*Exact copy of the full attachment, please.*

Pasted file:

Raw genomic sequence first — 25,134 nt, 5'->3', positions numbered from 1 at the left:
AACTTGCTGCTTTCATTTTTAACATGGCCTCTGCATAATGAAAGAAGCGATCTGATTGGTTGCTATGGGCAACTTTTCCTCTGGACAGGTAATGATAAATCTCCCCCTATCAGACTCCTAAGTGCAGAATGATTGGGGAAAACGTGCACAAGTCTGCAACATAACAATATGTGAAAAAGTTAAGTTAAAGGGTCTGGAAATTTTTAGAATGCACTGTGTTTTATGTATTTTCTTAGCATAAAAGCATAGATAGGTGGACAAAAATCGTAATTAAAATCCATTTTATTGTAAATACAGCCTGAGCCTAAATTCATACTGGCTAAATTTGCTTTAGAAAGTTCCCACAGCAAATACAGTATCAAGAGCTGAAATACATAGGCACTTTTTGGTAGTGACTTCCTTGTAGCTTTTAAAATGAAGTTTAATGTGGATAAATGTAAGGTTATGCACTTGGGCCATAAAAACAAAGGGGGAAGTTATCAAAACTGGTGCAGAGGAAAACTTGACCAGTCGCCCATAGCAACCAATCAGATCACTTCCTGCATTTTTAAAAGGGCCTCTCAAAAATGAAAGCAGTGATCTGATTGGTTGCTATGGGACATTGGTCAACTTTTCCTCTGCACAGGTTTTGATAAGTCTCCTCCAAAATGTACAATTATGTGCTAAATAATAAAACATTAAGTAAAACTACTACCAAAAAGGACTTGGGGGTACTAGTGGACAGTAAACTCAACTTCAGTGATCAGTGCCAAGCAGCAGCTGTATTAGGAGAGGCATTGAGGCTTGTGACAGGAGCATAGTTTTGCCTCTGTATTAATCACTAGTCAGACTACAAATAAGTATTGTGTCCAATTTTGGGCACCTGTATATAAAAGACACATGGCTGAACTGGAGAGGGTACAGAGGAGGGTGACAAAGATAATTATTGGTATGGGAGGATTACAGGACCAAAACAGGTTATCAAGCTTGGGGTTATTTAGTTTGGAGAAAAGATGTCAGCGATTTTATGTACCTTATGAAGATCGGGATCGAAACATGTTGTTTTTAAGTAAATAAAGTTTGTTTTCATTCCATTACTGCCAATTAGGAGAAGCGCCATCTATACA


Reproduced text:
Raw genomic sequence first — 25,134 nt, 5'->3', positions numbered from 1 at the left:
AACTTGCTGCTTTCATTTTTAACATGGCCTCTGCATAATGAAAGAAGCGATCTGATTGGTTGCTATGGGCAACTTTTCCTCTGGACAGGTAATGATAAATCTCCCCCTATCAGACTCCTAAGTGCAGAATGATTGGGGAAAACGTGCACAAGTCTGCAACATAACAATATGTGAAAAAGTTAAGTTAAAGGGTCTGGAAATTTTTAGAATGCACTGTGTTTTATGTATTTTCTTAGCATAAAAGCATAGATAGGTGGACAAAAATCGTAATTAAAATCCATTTTATTGTAAATACAGCCTGAGCCTAAATTCATACTGGCTAAATTTGCTTTAGAAAGTTCCCACAGCAAATACAGTATCAAGAGCTGAAATACATAGGCACTTTTTGGTAGTGACTTCCTTGTAGCTTTTAAAATGAAGTTTAATGTGGATAAATGTAAGGTTATGCACTTGGGCCATAAAAACAAAGGGGGAAGTTATCAAAACTGGTGCAGAGGAAAACTTGACCAGTCGCCCATAGCAACCAATCAGATCACTTCCTGCATTTTTAAAAGGGCCTCTCAAAAATGAAAGCAGTGATCTGATTGGTTGCTATGGGACATTGGTCAACTTTTCCTCTGCACAGGTTTTGATAAGTCTCCTCCAAAATGTACAATTATGTGCTAAATAATAAAACATTAAGTAAAACTACTACCAAAAAGGACTTGGGGGTACTAGTGGACAGTAAACTCAACTTCAGTGATCAGTGCCAAGCAGCAGCTGTATTAGGAGAGGCATTGAGGCTTGTGACAGGAGCATAGTTTTGCCTCTGTATTAATCACTAGTCAGACTACAAATAAGTATTGTGTCCAATTTTGGGCACCTGTATATAAAAGACACATGGCTGAACTGGAGAGGGTACAGAGGAGGGTGACAAAGATAATTATTGGTATGGGAGGATTACAGGACCAAAACAGGTTATCAAGCTTGGGGTTATTTAGTTTGGAGAAAAGATGTCAGCGATTTTATGTACCTTATGAAGATCGGGATCGAAACATGTTGTTTTTAAGTAAATAAAGTTTGTTTTCATTCCATTACTGCCAATTAGGAGAAGCGCCATCTATACA